The group invite us to join them but we’re hurriedly collecting nighttime B-roll and need to move on.

I’ve been astounded by the kind and inviting spirit we’ve encountered in Alexandra. From outside, one expects that making it in and out of the townships with all gear in tow would be impossible. While my anecdotal experiences cannot refute South Africa’s staggering crime stats, I do believe that the numbers and their related discussion unfairly color the situation here.

One thing that has occurred to me, is that a large percentage of South Africa’s notorious carjackings, armed robberies and muggings occur in wealthy neighborhoods. According to some Alexandra residents, far fewer incidents of robbery occur there than in wealthier suburbs. “The criminals in Alex have a bit of a code,” says Tabia Bohali, a near lifelong Alex resident. “They steal from the wealthy, not from the impoverished people in their own communities.” The criminal element makes stolen goods available to the Alex population at rates they can afford. This, in turn, generates community support and protection from police.

It’s a leap, but I wonder at times if we’re not safer in Alex than we would be in a wealthy, adjacent suburb like Sandton. With pervasive fear of the townships among many white South Africans and most foreign visitors, I wonder if the criminal elements there give a pass to those willing to enter. Probably rosy-eyed, but I’d like to believe it.

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Bafana Bafana’s Glorious Exit

Some shots from a World Cup fan park near Alexandra township. While South Africa’s Bafana Bafana team did not score enough goals to advance to the Round of 16, they played a hell of a game against France. I thought it was quite hilarious that Nicolas Sarkozy called an executive meeting to address the World Cup “disaster.”

The vibe in this fan park was amazing, even after Bafana Bafana came up short. E72S1082E72S1080_MG_1526_MG_1506E72S1060E72S1127

Gearing Up for the Referendum

Sweat cascades down hundreds of determined faces. It’s only 9 am but the temperature approaches 100 degrees. Police sirens ring out over car horns and speaker systems that blare nationalist slogans in English and Arabic. A man in his twenties leads a group of primary school students in chants related to southern Sudan’s upcoming independence referendum. “Yes, yes to separation,” he shouts. The phrase comes back to him in phonetic mispronunciation as his young audience attempts to sound out s-e-p-a-r-a-t-i-o-n. The kids wave southern flags and beam with excitement.

“We will never surrender,” a woman on a truck-bed chants through a microphone. A crowd of older participants echoes her words. Older men lean on one another, wiping sweat from their brows. Years of war and suffering as a result of the south’s quest for independence adds gravity to their words. They chant for their fallen comrades and lost loved ones. They chant for a struggle that consumed and defined their lives.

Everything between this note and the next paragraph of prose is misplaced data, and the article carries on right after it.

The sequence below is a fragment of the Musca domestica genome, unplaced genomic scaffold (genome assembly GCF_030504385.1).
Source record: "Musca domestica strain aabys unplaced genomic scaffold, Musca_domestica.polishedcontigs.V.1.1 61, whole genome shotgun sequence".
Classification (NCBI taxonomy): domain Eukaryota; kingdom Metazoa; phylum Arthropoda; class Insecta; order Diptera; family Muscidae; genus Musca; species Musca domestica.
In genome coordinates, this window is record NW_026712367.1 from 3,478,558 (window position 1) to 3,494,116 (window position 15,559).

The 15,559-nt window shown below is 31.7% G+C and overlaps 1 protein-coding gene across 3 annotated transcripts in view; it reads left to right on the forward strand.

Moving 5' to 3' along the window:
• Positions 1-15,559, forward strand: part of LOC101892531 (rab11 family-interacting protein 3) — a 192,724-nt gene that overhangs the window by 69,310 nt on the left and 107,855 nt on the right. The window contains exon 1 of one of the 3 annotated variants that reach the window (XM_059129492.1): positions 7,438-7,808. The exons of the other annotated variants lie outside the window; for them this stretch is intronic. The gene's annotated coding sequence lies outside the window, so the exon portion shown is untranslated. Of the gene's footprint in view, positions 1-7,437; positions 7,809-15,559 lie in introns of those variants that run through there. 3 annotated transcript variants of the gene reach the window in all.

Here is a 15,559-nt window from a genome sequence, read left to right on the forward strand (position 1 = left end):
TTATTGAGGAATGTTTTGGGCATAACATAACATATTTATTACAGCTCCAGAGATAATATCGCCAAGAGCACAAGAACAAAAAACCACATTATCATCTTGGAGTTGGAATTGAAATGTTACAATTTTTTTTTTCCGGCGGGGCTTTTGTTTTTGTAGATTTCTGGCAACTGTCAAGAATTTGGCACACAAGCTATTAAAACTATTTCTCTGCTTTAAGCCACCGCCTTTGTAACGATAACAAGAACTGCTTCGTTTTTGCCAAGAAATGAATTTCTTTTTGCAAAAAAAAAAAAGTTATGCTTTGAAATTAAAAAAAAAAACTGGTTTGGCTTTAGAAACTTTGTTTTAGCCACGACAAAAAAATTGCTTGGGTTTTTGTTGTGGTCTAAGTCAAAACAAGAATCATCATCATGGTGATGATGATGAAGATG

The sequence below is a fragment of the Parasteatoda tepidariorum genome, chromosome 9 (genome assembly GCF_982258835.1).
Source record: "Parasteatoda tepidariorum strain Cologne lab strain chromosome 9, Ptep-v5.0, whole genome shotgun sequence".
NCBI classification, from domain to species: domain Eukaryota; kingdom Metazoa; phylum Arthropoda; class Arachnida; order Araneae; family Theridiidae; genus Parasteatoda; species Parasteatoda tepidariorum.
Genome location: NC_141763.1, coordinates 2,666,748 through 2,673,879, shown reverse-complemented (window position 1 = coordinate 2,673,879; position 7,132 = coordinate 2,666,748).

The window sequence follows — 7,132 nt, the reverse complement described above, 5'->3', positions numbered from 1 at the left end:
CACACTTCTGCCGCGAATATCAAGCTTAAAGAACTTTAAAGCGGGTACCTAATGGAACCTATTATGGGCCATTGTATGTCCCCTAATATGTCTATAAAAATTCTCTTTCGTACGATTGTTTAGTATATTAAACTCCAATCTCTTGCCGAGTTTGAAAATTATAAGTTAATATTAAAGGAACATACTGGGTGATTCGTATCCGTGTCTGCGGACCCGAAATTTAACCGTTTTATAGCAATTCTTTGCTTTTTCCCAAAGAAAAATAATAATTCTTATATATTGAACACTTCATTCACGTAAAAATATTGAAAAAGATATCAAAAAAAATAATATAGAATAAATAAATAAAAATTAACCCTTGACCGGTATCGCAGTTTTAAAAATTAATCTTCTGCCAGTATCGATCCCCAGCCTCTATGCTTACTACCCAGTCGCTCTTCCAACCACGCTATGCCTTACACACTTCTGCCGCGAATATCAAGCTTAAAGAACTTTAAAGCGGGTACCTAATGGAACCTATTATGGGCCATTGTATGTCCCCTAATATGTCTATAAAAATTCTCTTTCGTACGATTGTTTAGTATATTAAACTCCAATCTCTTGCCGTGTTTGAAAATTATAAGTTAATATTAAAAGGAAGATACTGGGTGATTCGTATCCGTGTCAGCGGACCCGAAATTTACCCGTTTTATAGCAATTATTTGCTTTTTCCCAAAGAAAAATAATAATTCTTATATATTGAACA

Six months out from southern Sudan’s scheduled independence referendum, the citizens here are gearing up. “It is so important that we start to raise awareness about the referendum so that we do not experience the same problems we had with the elections,” says David Diing, an organizer of today’s march and a member of the group Youth for Separation. He’s referring to Sudan’s recent presidential, parliamentary and gubernatorial elections that took place throughout the country in April. Despite having been largely peaceful, the elections were marred by logistical and administrative challenges, allegations of rigging and widespread claims of harassment and intimidation.

“We cannot afford to have the same confusion during the referendum that we had in the elections,” Diing adds. He explains that Youth for Separation is a coalition of civil society and community-based organizations that is committed to southern independence and advocates that position to the population. While the majority of southerners favor separation from the north, some elements of the community find unity attractive.

“We want everyone to see that we are in support of southern independence and we want to encourage the government to form the referendum commission so that we’re prepared for the vote in January,” says Diing. To date, the Government of Southern Sudan, an interim governing body in the south created by a 2005 peace deal, has yet to form the essential commission that will handle issues related to the referendum. To date, significant political difference with the north, such as the demarcation of the border, remain unresolved. “It is important that all of us start doing our own parts now so that the referendum is able to take place on its scheduled date,” Diing adds.

It is clear that the referendum will be a truly momentous event in world history. The struggle for self-rule in southern Sudan spanned three decades and cost more than two million lives. It left this massive country in a state of utter ruin. If the motion for independence passes, I can only begin to imagine the outpouring of emotion that will gripe this long embattled land. I feel very grateful for the opportunity to witness this period of history.